But, you know what, he doesn't need to be nice. I'm not nice. My boss isn't nice if something that shouldn't have happened ends up on his desk. Why should you be?

    I work in an exclusive private school. Obviously, in front of the kids, nothing gets sworn. But in the staffroom, in meetings, even among staff when the kids aren't around... hell of a lot of swearing. It's normal and human. It's not even sexist - the women do it as much as the men. It's not ageist - the old ladies in the office join in with the new recruits. Everybody swears.

    Now add: absolutely no "management" to answer to. Now add that people take your opinion as gospel because you're a skilled engineer who was placed on the pedestal by others. Now add that you're not in a corporate setting (hence, no fecking lawyers), don't care about the corporate setting, have escaped the corporate setting. And, like hell would I be any politer than Linus in these instances.

    Honestly, I meet people all the time who are infinitely more obnoxious, infinitely more poisonous, infinitely more disruptive, infinitely more dishonest and - like lawyers - they all "speak nicely" of everyone in public. Of course they do. That's how they work. It doesn't mean they're any better than the guy that just calls you "moronic" when you're being a moron. In fact, it's usually the opposite.

    Some of the worst people I've ever dealt with in my life, I've never heard swear and they'd probably have you before some HR panel if you did it to them.

    Some of the best people I've ever dealt with in my life regularly refer to themselves, myself and other colleagues are four-letter-words of the worst kind.

    There's a correlation there. It's about speaking your mind.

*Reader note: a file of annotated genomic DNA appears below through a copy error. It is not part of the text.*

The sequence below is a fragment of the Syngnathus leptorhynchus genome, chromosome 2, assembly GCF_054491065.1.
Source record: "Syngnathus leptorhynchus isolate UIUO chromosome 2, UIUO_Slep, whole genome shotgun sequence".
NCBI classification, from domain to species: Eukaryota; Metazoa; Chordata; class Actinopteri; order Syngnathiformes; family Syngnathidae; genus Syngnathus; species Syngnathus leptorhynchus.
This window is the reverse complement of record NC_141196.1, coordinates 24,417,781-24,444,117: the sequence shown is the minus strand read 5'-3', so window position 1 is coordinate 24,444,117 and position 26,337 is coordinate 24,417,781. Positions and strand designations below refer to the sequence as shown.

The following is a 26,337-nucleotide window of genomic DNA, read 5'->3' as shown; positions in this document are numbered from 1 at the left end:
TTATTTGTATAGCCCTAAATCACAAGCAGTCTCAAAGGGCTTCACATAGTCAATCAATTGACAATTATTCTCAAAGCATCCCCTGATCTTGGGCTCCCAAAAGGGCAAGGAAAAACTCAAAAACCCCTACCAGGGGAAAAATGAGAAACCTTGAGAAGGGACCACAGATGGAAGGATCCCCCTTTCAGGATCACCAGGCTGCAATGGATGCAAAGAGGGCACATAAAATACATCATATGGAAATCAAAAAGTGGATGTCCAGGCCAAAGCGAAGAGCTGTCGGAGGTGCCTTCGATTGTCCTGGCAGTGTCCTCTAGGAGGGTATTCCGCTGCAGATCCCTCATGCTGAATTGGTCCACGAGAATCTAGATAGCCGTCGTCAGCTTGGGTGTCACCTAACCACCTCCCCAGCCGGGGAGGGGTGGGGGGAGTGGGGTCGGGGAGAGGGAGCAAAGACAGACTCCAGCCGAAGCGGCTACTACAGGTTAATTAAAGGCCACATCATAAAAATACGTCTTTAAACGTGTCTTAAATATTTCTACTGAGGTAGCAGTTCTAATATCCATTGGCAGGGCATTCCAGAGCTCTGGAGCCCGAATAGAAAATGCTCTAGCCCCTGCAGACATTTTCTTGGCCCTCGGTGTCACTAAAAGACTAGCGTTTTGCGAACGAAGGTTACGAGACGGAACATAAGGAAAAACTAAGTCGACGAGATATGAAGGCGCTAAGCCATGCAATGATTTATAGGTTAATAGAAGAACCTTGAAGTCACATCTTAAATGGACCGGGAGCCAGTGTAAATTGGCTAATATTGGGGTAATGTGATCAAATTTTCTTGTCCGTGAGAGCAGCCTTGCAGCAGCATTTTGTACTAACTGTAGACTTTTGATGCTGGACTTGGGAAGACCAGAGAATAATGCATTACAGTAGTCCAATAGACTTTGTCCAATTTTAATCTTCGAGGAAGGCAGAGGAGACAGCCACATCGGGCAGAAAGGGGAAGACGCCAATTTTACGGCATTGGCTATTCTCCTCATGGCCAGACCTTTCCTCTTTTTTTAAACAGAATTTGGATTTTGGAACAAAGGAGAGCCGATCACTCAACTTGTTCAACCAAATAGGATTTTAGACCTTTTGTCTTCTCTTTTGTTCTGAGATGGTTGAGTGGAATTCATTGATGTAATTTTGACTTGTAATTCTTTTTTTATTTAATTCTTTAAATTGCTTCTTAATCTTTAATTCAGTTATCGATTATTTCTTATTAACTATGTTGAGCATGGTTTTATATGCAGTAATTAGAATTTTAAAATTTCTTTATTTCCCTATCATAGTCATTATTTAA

1. Baldy50

      I'd be mister angry too, 25 years of giving so much and does any PC manufacturer or any PC sales outfit have a machine on display for sale boasting Linux's merits? NO!

      Fine modify the code for all your smart phones and tablets, use server editions to run your businesses successfully.

      If half of the machines sold with Windows and Mac OS's installed on it were sold with a Linux distro on it instead, just how much revenue would have been put back into developing new software and into the Linux kernel itself?

      Congratulations Mr Torvald you have created the wheel but the people selling the carts with two poles dragging along the ground give us a good commission so f off. We're putting it around that the horses go mad at those spinney things and you'll lose all that your transporting when they bolt!

      Can't decide who would go first though and would have to flip a coin Lawyers/politicians, heads/tails, tails/heads?

      1. oldcoder

        Is there a difference between lawyers and politicians? :-)

        1. Anonymous Coward
          Big Brother

          The sheer scale of their hubris? :-(

        2. captain veg

          Re: Is there a difference between lawyers and politicians

          Yes. The ones who are good at law stick with it. The pay's better. The less talented ones go in to politics.

          -A.

          1. m0rt Silver badge

            Re: Is there a difference between lawyers and politicians

            Politicians are cheaper.

    2. Grunchy

      I never ever swear, but I have my own reasons.

      The thing about sweeping generalizations is that they're practically always wrong, because there are always exceptions. Not always, always: you & I would probably agree that all fish are slimey. I mean, they just soak all day in that ocean water! Fish are always all wet :)